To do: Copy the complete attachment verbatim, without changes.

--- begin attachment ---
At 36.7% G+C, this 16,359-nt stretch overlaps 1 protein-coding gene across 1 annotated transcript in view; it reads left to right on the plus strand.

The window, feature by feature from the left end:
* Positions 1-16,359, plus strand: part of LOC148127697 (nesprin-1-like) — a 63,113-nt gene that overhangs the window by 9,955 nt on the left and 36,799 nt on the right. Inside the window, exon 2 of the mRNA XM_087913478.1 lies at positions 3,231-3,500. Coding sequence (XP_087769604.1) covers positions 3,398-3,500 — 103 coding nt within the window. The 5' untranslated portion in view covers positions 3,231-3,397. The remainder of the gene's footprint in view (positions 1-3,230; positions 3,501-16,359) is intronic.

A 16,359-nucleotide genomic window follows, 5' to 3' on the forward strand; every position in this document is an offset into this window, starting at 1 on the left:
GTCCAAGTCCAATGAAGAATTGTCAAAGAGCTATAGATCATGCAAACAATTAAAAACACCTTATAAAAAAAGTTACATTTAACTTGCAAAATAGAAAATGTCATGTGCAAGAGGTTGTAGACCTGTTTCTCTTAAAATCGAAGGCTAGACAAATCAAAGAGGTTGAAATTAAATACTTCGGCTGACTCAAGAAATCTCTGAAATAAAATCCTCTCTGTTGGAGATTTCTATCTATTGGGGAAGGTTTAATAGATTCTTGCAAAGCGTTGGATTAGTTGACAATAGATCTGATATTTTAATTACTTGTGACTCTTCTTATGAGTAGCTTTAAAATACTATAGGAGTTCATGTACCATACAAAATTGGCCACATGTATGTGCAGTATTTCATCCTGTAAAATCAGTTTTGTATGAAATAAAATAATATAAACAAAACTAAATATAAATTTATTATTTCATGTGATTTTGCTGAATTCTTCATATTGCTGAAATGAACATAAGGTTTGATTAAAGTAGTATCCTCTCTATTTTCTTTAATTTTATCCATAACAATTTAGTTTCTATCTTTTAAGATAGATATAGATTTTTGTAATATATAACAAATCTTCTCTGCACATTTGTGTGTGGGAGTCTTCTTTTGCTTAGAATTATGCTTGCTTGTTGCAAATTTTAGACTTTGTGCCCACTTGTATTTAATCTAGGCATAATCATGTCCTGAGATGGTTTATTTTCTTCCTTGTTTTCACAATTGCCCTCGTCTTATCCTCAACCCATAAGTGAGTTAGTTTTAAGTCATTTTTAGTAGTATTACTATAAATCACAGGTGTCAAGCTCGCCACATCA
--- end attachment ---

At 36.7% G+C, this 16,359-nt stretch overlaps 1 protein-coding gene across 1 annotated transcript in view; it reads left to right on the plus strand.

The window, feature by feature from the left end:
* Positions 1-16,359, plus strand: part of LOC148127697 (nesprin-1-like) — a 63,113-nt gene that overhangs the window by 9,955 nt on the left and 36,799 nt on the right. Inside the window, exon 2 of the mRNA XM_087913478.1 lies at positions 3,231-3,500. Coding sequence (XP_087769604.1) covers positions 3,398-3,500 — 103 coding nt within the window. The 5' untranslated portion in view covers positions 3,231-3,397. The remainder of the gene's footprint in view (positions 1-3,230; positions 3,501-16,359) is intronic.

A 16,359-nucleotide genomic window follows, 5' to 3' on the forward strand; every position in this document is an offset into this window, starting at 1 on the left:
GTCCAAGTCCAATGAAGAATTGTCAAAGAGCTATAGATCATGCAAACAATTAAAAACACCTTATAAAAAAAGTTACATTTAACTTGCAAAATAGAAAATGTCATGTGCAAGAGGTTGTAGACCTGTTTCTCTTAAAATCGAAGGCTAGACAAATCAAAGAGGTTGAAATTAAATACTTCGGCTGACTCAAGAAATCTCTGAAATAAAATCCTCTCTGTTGGAGATTTCTATCTATTGGGGAAGGTTTAATAGATTCTTGCAAAGCGTTGGATTAGTTGACAATAGATCTGATATTTTAATTACTTGTGACTCTTCTTATGAGTAGCTTTAAAATACTATAGGAGTTCATGTACCATACAAAATTGGCCACATGTATGTGCAGTATTTCATCCTGTAAAATCAGTTTTGTATGAAATAAAATAATATAAACAAAACTAAATATAAATTTATTATTTCATGTGATTTTGCTGAATTCTTCATATTGCTGAAATGAACATAAGGTTTGATTAAAGTAGTATCCTCTCTATTTTCTTTAATTTTATCCATAACAATTTAGTTTCTATCTTTTAAGATAGATATAGATTTTTGTAATATATAACAAATCTTCTCTGCACATTTGTGTGTGGGAGTCTTCTTTTGCTTAGAATTATGCTTGCTTGTTGCAAATTTTAGACTTTGTGCCCACTTGTATTTAATCTAGGCATAATCATGTCCTGAGATGGTTTATTTTCTTCCTTGTTTTCACAATTGCCCTCGTCTTATCCTCAACCCATAAGTGAGTTAGTTTTAAGTCATTTTTAGTAGTATTACTATAAATCACAGGTGTCAAGCTCGCCACATCA